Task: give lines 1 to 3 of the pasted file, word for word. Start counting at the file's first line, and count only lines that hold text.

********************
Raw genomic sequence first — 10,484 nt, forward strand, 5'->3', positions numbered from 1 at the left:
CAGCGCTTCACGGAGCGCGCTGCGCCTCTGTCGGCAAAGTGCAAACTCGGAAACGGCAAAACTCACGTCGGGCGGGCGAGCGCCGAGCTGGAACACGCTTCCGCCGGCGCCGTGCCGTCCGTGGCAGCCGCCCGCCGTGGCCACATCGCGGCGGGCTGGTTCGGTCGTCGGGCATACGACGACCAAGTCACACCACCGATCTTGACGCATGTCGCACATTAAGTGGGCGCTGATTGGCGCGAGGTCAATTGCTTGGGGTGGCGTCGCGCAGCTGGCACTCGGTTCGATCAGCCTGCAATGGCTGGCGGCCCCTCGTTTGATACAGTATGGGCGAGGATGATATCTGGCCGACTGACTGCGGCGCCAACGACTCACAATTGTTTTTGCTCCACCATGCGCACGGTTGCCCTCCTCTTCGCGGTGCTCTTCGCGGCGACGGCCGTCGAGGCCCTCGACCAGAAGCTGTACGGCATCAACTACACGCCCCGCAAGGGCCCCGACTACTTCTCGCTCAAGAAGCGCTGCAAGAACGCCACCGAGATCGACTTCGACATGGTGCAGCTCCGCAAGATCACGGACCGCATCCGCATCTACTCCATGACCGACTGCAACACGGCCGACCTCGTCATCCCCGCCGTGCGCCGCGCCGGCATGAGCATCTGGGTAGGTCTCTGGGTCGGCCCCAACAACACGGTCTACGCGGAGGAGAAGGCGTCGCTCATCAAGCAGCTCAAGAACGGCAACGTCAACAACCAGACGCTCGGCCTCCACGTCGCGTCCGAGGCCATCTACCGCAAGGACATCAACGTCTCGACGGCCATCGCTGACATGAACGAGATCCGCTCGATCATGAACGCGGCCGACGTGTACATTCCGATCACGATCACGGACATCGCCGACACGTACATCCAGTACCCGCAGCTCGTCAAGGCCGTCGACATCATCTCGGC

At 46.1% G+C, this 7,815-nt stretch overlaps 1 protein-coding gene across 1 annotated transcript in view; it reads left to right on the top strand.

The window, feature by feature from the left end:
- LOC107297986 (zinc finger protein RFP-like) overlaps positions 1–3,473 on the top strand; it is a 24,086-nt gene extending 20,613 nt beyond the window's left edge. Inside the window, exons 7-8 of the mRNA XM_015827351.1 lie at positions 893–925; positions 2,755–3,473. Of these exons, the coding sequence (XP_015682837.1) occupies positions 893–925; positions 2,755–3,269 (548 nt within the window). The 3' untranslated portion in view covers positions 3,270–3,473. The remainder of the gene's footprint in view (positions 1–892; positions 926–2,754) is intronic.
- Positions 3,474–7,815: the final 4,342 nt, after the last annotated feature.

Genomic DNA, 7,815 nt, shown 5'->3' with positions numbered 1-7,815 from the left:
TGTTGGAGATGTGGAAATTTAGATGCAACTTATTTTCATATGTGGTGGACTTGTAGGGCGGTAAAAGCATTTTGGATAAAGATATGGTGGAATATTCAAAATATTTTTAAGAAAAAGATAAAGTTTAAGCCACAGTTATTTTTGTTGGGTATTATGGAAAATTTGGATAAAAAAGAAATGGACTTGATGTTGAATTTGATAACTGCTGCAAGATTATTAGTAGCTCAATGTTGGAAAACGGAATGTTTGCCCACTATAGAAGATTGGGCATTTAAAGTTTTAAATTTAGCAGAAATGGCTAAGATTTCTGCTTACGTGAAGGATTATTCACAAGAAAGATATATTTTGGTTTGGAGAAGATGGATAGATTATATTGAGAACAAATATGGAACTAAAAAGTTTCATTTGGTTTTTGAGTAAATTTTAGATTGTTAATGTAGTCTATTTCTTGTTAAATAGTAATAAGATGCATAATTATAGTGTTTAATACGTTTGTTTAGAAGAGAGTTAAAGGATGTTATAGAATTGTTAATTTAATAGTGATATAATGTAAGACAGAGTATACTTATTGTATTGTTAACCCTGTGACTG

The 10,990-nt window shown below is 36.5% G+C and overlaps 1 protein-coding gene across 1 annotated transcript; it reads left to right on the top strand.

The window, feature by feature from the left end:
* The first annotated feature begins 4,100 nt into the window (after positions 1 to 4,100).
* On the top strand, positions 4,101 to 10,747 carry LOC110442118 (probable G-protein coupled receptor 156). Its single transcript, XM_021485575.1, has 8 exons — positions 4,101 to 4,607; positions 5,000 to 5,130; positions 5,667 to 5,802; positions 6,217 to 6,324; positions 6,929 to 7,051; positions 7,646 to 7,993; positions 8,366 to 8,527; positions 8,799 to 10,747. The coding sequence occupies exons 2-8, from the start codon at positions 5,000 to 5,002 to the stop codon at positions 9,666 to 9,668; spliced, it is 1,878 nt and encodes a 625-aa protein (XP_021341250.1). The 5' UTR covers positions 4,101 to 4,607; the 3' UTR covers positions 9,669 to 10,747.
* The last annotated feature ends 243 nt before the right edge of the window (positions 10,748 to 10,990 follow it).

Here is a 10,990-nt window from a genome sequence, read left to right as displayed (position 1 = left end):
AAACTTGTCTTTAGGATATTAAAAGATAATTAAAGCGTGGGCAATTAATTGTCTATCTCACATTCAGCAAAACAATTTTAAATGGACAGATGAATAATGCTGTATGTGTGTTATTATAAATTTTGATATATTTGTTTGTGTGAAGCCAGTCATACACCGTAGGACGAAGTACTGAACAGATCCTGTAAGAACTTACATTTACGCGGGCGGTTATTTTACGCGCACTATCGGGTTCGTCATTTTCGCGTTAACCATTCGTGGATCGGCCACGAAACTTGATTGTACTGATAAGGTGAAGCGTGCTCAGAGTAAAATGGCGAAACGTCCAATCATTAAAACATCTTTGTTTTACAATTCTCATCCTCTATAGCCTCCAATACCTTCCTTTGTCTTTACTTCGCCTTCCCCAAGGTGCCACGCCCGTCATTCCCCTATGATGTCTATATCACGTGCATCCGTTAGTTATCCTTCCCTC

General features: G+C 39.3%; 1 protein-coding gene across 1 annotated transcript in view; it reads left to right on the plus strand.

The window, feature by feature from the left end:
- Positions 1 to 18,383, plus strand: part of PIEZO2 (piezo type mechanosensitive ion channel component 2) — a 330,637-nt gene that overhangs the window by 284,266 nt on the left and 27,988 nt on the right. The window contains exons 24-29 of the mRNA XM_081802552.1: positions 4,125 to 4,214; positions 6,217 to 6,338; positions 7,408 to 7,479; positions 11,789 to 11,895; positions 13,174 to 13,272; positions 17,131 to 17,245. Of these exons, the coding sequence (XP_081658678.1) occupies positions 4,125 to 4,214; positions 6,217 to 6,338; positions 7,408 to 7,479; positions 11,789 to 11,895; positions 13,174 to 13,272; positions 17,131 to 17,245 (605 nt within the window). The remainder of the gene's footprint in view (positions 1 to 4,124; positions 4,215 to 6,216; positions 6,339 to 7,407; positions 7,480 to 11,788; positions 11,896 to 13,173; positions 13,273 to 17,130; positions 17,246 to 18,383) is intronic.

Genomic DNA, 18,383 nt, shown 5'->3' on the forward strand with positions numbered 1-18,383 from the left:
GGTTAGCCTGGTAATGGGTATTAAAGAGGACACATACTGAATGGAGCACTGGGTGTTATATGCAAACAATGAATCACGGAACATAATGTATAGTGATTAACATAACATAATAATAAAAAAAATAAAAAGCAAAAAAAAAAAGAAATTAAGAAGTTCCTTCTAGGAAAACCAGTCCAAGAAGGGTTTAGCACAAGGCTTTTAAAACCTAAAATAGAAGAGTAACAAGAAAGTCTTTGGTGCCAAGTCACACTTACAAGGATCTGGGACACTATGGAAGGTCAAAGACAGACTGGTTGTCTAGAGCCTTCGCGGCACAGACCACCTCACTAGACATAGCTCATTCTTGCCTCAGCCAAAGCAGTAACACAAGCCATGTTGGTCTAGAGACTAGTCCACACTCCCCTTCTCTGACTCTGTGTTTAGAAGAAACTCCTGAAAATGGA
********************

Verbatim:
Raw genomic sequence first — 10,484 nt, forward strand, 5'->3', positions numbered from 1 at the left:
CAGCGCTTCACGGAGCGCGCTGCGCCTCTGTCGGCAAAGTGCAAACTCGGAAACGGCAAAACTCACGTCGGGCGGGCGAGCGCCGAGCTGGAACACGCTTCCGCCGGCGCCGTGCCGTCCGTGGCAGCCGCCCGCCGTGGCCACATCGCGGCGGGCTGGTTCGGTCGTCGGGCATACGACGACCAAGTCACACCACCGATCTTGACGCATGTCGCACATTAAGTGGGCGCTGATTGGCGCGAGGTCAATTGCTTGGGGTGGCGTCGCGCAGCTGGCACTCGGTTCGATCAGCCTGCAATGGCTGGCGGCCCCTCGTTTGATACAGTATGGGCGAGGATGATATCTGGCCGACTGACTGCGGCGCCAACGACTCACAATTGTTTTTGCTCCACCATGCGCACGGTTGCCCTCCTCTTCGCGGTGCTCTTCGCGGCGACGGCCGTCGAGGCCCTCGACCAGAAGCTGTACGGCATCAACTACACGCCCCGCAAGGGCCCCGACTACTTCTCGCTCAAGAAGCGCTGCAAGAACGCCACCGAGATCGACTTCGACATGGTGCAGCTCCGCAAGATCACGGACCGCATCCGCATCTACTCCATGACCGACTGCAACACGGCCGACCTCGTCATCCCCGCCGTGCGCCGCGCCGGCATGAGCATCTGGGTAGGTCTCTGGGTCGGCCCCAACAACACGGTCTACGCGGAGGAGAAGGCGTCGCTCATCAAGCAGCTCAAGAACGGCAACGTCAACAACCAGACGCTCGGCCTCCACGTCGCGTCCGAGGCCATCTACCGCAAGGACATCAACGTCTCGACGGCCATCGCTGACATGAACGAGATCCGCTCGATCATGAACGCGGCCGACGTGTACATTCCGATCACGATCACGGACATCGCCGACACGTACATCCAGTACCCGCAGCTCGTCAAGGCCGTCGACATCATCTCGGC

At 46.1% G+C, this 7,815-nt stretch overlaps 1 protein-coding gene across 1 annotated transcript in view; it reads left to right on the top strand.